WHAT FRIENDS ARE FOR: Tragedy-worn viewers rushing back to NBC Thursday for Chandler and Monica's wedding reception, as the Friends season premiere obliterated its 8 p.m. competition with a 21.7 rating and 33 share, according to preliminary ratings numbers. Other big winners Thursday included premieres of CBS' C.S.I. and NBC's ER.
BICOASTAL: For the first time in more than two decades, the Emmys will be held jointly in New York and Los Angeles, organizers confirmed Friday. The New York ceremony will take place at an NBC studio and will accommodate East Coast-based TV types who don't want to fly to L.A.
FATHER'S DAY: Sean Lennon joining Rufus Wainwright, Billy Preston and Craig David on the musical lineup for Come Together: A Night for John Lennon's Words and Music. The all-star tribute to the late Beatle will air live on TNT October 2 from New York's Radio City Music Hall and will benefit disaster relief.
POLITICALLY CANNED? ABC's Washington, D.C., affiliate WJLA deciding to keep Politically Incorrect off the air indefinitely, the Washington Post reports. The station was one of 17 stations to pull the show over host Bill Maher's comments calling recent U.S. military action "cowardly."
JULES AND VINCENT RETURN: Former Pulp Fiction pals John Travolta and Samuel L. Jackson poised to reteam for director John McTiernan's upcoming military thriller, Basic, about a Drug Enforcement Agency agent who investigates the disappearance of a legendary Army Ranger drill instructor and several cadets.
HELPING A WILD WORLD: Yusuf Islam, the songwriter formerly known as Cat Stevens, donating royalties from his upcoming box set to charity, with a major portion going to the United Way's September 11 Fund to aid victims' families. "I feel this is my duty," said Islam, who retired from music in 1977 and converted to Islam.
UNCUT: filmmaker Ric Burns' last two installments of New York: A Documentary Film, focusing on the post World War II period and New York's fiscal crisis of the 1970s, airing as originally planned on PBS on Sunday and Monday. "You see things which feel like foreshadowings," said Burns, referring to the September 11 attacks.
DREAMWORKS: David Geffen's $3.9 billion bank account topping that of his DreamWorks pals, according to Forbes magazine's latest list of the biggest moneymakers. Meanwhile, Steven Spielberg is listed with $2.1 billion and Jeffrey Katzenberg has an estimated $820 million. Others on list: George Lucas with $3 billion, Oprah Winfrey with $900 million and Martha Stewart with $650 million.
WHITE CHRISTMAS? Ozzy Osbourne and Rob Zombie dropping "Black Christmas" as the name of their upcoming tour, saying it's now inappropriate in light of the attacks. The pair also plan to help raise money for the relief effort during the tour, which kicks off Halloween and runs through early 2002.
WEBBED FEAT: More than 56,000 people subscribing to CBS and RealNetworks' Webcast of Big Brother 2, Variety reports. A CBS exec says the numbers "far exceeded" what they expected.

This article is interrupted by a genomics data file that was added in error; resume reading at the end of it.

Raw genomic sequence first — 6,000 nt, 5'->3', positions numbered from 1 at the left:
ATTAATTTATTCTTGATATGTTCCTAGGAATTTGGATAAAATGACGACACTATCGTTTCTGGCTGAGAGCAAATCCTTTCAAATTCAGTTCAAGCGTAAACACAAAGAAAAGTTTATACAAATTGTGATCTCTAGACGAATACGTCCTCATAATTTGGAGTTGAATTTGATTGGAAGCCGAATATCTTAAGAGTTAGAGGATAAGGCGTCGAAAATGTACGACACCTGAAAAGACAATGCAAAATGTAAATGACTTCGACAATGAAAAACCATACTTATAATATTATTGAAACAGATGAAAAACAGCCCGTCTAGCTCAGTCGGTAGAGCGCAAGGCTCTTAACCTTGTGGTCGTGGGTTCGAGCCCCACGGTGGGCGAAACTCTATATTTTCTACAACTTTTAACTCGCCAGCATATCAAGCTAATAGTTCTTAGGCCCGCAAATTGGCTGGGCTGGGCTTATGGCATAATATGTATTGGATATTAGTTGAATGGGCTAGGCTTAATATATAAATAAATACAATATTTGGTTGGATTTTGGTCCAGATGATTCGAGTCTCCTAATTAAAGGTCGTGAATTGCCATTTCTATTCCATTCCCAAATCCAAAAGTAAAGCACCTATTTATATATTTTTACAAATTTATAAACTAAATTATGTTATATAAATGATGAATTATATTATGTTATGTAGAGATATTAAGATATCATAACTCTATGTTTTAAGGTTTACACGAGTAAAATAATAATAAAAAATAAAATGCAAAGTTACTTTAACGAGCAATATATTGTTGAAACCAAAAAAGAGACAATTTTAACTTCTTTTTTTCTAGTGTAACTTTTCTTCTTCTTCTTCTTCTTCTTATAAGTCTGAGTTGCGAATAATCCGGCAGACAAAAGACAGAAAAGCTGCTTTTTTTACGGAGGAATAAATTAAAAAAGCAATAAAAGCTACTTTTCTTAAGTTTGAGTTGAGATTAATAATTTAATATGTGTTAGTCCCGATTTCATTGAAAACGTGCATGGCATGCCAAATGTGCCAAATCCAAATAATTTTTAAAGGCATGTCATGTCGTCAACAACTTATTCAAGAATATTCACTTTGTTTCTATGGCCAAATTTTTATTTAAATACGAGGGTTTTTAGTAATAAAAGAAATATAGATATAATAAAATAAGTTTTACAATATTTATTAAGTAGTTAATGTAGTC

TOUCHED BY A (NAKED) ANGEL: Big Brother's third-place finisher, Monica Bailey, saying she'd really like to pose for Playboy. Bailey also tells the New York Post that she has an upcoming audition for CBS' Touched by an Angel.
WILD MAN BLUES: Director Woody Allen predicting that Hollywood will stay away from violent movies in the aftermath of the terorrist attacks on Washington and his beloved New York. He also praised New Yorkers for their resilience during the crisis and said, "time passes and you rebuild."
SOUTH SIDE: Moby raising more than $100,000 for relief efforts Tuesday night from his benefit show at New York dance club Centro-Fly. "Such an abundance of generosity and altruism is really heart-warming," he wrote on his Website.
HAIL HAIL! Rock 'n' roll legend Chuck Berry celebrating his 75th birthday with a hometown concert October 18 in St. Louis . Little Richard is also set to perform at the show.
KUDOS: Sexy Beast, multicultural London comedy South West Nine and low-budget indie film Jump Tomorrow snagging five nominations each for the fourth British Independent Film Awards, to be held October 24.
FOR KIDS: The Disney Channel on Thursday beginning an on-air campaign featuring first lady Laura Bush talking about her feelings regarding the attack, in order to help children cope with the national tragedy. Future spots will also feature Hollywood celebrities.
HE'S HOW OLD? ABC celebrating the 50th anniversary of American Bandstand with a two-hour prime time special this spring, which will also include 71-year-old host Dick Clark showing classic moments from the shows and new performances by pop superstars spanning five decades.
SHRINKING SCREEN: Writer-director Jake Kasdan turning his 1998 private eye film Zero Effect, starring Bill Pullman and Ben Stiller, into an hourlong series for NBC. Kasdan will co-write and direct the pilot which will air in fall 2002.
EASY AS 1-2-3? Los Angeles prosecutors recommending that Randy Jackson, brother of the King of Pop, be placed on probation and fined $21,100 for failing to report that he owned a sport utility vehicle when he filed for bankruptcy protection. Jackson, who pleaded guilty last month to one count of making a false statement, will be sentenced December 3.
LIMBERING UP: Christy Turlington, Tara Reid, Charlize Theron, Peter Berg, Soleil Moon Frye and Diane Lane among the celebs hosting "Yoga for the Cure," a three-day event October 5-7 in Los Angeles to benefit breast and ovarian cancer research. More info at yogaforthecure.com.